2. Sorry, I’m no good with HTML codes! You’re right though, a lot of commas can generally be removed, especially in relatively short sentences. I think I use a lot as I tend to use long sentences, and I’m expected to set an example 😊. I think the best tip for writers is to reread for rhythm, and decide if pauses are needed or not.

    Like

  3. Interesting! I have forgotten much of the grammar I was taught in school, annoyingly! Although some of it still comes naturally, which is good!

    Liked by 1 person

  4. If you use them in writing where you’d pause when speaking, you’ll probably be fine. In a very basic way, they provide a pause for a reader, just as we give ourselves regular pauses when we speak.

    I love this…a pause for the reader…sigh

    Liked by 1 person

  5. I used to tell my students that they threw handfuls of commas at their papers, hoping a few would land in the right place. One of the best ways I know to decide whether or not a comma is needed is to read your sentence aloud. You will naturally pause if there should be a comma.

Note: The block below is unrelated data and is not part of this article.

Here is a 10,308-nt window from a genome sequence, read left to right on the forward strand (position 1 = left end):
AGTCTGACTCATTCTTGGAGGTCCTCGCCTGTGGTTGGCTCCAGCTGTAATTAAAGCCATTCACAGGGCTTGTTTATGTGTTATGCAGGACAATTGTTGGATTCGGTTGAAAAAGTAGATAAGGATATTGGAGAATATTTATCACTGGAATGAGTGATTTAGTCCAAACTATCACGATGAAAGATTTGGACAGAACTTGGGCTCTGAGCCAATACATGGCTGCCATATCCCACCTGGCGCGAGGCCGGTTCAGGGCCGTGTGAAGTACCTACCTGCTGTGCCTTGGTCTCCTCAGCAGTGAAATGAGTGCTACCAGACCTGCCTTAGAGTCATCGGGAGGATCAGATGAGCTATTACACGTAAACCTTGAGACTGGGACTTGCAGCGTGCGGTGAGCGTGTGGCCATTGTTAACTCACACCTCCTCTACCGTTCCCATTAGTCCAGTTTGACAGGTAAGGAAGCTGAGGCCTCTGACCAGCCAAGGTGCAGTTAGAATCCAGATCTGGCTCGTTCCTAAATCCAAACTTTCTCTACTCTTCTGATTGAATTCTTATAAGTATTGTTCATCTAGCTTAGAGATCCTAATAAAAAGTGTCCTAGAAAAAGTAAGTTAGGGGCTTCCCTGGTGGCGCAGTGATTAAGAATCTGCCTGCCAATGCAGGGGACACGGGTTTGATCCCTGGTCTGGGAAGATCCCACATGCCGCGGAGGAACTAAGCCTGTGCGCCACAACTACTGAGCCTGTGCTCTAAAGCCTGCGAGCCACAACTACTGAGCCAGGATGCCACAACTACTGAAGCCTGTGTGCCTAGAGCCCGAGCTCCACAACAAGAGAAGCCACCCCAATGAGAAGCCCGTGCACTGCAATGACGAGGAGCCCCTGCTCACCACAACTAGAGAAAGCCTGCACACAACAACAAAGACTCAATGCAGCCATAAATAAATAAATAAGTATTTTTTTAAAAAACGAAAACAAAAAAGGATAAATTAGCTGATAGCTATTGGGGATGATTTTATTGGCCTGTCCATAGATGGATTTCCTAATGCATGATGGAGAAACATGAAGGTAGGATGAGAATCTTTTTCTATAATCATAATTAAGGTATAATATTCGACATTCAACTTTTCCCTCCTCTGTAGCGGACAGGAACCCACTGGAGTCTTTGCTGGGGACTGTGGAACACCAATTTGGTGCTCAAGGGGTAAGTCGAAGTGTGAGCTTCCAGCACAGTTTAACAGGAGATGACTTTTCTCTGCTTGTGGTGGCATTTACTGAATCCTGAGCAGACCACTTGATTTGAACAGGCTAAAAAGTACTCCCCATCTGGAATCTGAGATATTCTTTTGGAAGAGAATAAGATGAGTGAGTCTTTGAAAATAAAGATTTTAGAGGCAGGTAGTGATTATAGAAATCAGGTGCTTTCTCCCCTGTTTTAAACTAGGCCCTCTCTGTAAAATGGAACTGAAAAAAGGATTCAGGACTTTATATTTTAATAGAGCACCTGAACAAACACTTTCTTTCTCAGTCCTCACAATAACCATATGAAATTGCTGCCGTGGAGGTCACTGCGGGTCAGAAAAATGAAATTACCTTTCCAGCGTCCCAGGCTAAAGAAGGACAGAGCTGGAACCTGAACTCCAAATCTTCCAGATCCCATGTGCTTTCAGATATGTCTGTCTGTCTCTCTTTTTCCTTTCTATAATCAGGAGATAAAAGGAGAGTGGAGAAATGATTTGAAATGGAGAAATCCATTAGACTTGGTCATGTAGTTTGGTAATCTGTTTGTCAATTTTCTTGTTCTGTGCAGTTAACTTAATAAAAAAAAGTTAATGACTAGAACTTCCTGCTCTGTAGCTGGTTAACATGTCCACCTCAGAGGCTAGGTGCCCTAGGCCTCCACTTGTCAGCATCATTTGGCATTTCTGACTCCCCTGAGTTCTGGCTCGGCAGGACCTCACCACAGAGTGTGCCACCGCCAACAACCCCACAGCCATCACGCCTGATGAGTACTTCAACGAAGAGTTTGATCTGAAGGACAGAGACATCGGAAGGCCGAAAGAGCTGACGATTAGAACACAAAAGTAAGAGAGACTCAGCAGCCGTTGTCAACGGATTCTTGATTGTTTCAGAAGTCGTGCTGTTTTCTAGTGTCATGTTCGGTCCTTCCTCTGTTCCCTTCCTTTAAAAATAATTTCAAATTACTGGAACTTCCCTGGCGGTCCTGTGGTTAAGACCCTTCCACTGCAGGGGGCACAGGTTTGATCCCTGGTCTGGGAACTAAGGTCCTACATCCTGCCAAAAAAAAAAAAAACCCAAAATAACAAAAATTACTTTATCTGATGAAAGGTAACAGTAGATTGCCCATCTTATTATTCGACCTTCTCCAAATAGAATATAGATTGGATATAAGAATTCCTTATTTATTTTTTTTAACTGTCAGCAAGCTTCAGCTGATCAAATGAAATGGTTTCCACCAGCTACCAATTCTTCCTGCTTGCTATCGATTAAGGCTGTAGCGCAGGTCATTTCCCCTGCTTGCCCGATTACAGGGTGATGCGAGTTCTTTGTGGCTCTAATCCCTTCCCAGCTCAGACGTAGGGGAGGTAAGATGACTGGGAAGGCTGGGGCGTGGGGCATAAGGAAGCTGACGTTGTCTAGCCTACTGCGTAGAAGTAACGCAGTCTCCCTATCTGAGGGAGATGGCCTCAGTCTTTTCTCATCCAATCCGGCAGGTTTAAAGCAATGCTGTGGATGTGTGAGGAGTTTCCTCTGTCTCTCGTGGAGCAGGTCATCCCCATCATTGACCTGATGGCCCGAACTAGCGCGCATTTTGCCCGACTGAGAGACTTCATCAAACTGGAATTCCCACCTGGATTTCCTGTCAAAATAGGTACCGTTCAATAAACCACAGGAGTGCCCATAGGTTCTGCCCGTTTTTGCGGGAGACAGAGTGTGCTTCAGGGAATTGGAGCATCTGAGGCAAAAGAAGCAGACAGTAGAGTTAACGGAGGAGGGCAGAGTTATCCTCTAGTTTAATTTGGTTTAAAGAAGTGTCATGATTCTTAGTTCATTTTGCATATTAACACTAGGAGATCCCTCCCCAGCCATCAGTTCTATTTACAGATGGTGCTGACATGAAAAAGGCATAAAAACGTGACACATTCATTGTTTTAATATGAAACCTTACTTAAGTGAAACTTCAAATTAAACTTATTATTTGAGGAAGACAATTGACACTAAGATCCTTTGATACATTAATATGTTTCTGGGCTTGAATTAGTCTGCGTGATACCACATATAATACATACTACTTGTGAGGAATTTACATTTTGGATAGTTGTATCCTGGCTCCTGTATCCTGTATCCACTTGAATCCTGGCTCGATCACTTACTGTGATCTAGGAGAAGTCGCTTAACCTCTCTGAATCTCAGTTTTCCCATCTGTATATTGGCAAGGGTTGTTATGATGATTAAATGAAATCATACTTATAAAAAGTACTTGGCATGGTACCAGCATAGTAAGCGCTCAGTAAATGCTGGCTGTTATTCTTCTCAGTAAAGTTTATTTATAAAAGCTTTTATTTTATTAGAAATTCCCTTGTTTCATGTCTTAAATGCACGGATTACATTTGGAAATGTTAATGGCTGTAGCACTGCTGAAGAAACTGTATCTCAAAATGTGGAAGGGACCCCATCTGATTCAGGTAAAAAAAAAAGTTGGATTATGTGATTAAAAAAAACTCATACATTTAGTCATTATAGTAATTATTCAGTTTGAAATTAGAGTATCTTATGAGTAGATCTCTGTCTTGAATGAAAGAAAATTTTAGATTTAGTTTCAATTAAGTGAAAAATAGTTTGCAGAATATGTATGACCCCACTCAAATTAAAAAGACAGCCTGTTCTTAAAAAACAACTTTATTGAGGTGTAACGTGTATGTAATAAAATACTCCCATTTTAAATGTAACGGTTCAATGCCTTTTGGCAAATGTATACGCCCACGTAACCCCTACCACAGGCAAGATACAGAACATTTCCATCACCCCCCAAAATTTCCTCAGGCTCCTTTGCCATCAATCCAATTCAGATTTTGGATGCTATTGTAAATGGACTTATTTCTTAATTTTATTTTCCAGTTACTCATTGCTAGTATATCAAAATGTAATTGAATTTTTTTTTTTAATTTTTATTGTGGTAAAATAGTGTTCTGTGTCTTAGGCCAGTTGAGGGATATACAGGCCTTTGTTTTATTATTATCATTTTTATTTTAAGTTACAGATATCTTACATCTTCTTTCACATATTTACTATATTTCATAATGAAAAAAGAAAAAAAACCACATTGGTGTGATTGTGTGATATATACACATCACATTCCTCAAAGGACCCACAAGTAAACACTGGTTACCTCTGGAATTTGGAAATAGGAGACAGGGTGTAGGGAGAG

Liked by 1 person

  6. Neat refresher!

    I don’t know why this popped into my head:

    “Veni, vidi, vici” seemingly goes for the good old comma splice—or does it? (Any idea how Latin punctuation worked?) In my head, I translate it as “I came, I saw, I conquered.” However, the Wikipedia article goes for “I came; I saw; I conquered”, which looks weird because few people speak in semicolons.

    Of course, when writing dialogue, comma splice isn’t such a big violation, and is in fact encouraged as a way of emulating speech flow … anyway, all this to say that I think it’s a great tool for conveying informality 🙂 (As I think you said in one of your comments above.)

    Liked by 1 person

  7. I am increasingly minimal when it comes to commas. I don’t use them between a month and year, or with academic qualifications, or with Sr or Jr (I don’t even use a full stop), or even with a simple ‘She said “quotation”.’

    Liked by 1 person

Leave a Reply

Fill in your details below or click an icon to log in:

WordPress.com Logo

You are commenting using your WordPress.com account. Log Out / Change )

Twitter picture

You are commenting using your Twitter account. Log Out / Change )

Facebook photo

You are commenting using your Facebook account. Log Out / Change )

Google+ photo

You are commenting using your Google+ account. Log Out / Change )

Connecting to %s